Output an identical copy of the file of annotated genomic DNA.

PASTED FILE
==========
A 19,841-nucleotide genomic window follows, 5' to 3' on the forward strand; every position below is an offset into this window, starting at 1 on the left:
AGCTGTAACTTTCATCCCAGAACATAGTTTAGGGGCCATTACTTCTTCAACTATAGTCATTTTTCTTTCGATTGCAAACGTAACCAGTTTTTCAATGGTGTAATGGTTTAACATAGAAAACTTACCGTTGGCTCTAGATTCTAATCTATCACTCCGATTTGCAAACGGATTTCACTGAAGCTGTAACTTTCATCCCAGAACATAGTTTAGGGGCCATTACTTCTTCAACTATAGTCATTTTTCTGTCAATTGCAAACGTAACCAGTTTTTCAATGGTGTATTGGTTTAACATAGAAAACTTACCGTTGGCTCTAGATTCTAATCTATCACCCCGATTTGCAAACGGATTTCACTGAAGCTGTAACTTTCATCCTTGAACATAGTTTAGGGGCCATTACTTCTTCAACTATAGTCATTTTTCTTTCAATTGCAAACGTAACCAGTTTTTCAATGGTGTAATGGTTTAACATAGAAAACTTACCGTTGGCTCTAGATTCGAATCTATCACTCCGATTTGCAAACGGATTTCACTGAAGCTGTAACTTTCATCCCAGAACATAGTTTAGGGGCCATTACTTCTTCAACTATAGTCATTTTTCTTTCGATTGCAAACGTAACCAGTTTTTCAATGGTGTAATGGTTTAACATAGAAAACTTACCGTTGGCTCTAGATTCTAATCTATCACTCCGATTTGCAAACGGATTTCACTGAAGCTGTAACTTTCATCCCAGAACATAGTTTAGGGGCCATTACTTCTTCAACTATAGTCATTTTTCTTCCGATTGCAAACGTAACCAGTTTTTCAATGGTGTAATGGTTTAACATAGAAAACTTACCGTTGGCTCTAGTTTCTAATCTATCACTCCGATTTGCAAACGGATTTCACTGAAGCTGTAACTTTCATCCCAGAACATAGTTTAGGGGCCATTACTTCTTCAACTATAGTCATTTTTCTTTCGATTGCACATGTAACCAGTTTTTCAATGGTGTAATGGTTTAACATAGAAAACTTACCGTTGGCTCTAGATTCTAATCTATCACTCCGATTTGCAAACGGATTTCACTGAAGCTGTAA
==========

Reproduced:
A 19,841-nucleotide genomic window follows, 5' to 3' on the forward strand; every position below is an offset into this window, starting at 1 on the left:
AGCTGTAACTTTCATCCCAGAACATAGTTTAGGGGCCATTACTTCTTCAACTATAGTCATTTTTCTTTCGATTGCAAACGTAACCAGTTTTTCAATGGTGTAATGGTTTAACATAGAAAACTTACCGTTGGCTCTAGATTCTAATCTATCACTCCGATTTGCAAACGGATTTCACTGAAGCTGTAACTTTCATCCCAGAACATAGTTTAGGGGCCATTACTTCTTCAACTATAGTCATTTTTCTGTCAATTGCAAACGTAACCAGTTTTTCAATGGTGTATTGGTTTAACATAGAAAACTTACCGTTGGCTCTAGATTCTAATCTATCACCCCGATTTGCAAACGGATTTCACTGAAGCTGTAACTTTCATCCTTGAACATAGTTTAGGGGCCATTACTTCTTCAACTATAGTCATTTTTCTTTCAATTGCAAACGTAACCAGTTTTTCAATGGTGTAATGGTTTAACATAGAAAACTTACCGTTGGCTCTAGATTCGAATCTATCACTCCGATTTGCAAACGGATTTCACTGAAGCTGTAACTTTCATCCCAGAACATAGTTTAGGGGCCATTACTTCTTCAACTATAGTCATTTTTCTTTCGATTGCAAACGTAACCAGTTTTTCAATGGTGTAATGGTTTAACATAGAAAACTTACCGTTGGCTCTAGATTCTAATCTATCACTCCGATTTGCAAACGGATTTCACTGAAGCTGTAACTTTCATCCCAGAACATAGTTTAGGGGCCATTACTTCTTCAACTATAGTCATTTTTCTTCCGATTGCAAACGTAACCAGTTTTTCAATGGTGTAATGGTTTAACATAGAAAACTTACCGTTGGCTCTAGTTTCTAATCTATCACTCCGATTTGCAAACGGATTTCACTGAAGCTGTAACTTTCATCCCAGAACATAGTTTAGGGGCCATTACTTCTTCAACTATAGTCATTTTTCTTTCGATTGCACATGTAACCAGTTTTTCAATGGTGTAATGGTTTAACATAGAAAACTTACCGTTGGCTCTAGATTCTAATCTATCACTCCGATTTGCAAACGGATTTCACTGAAGCTGTAA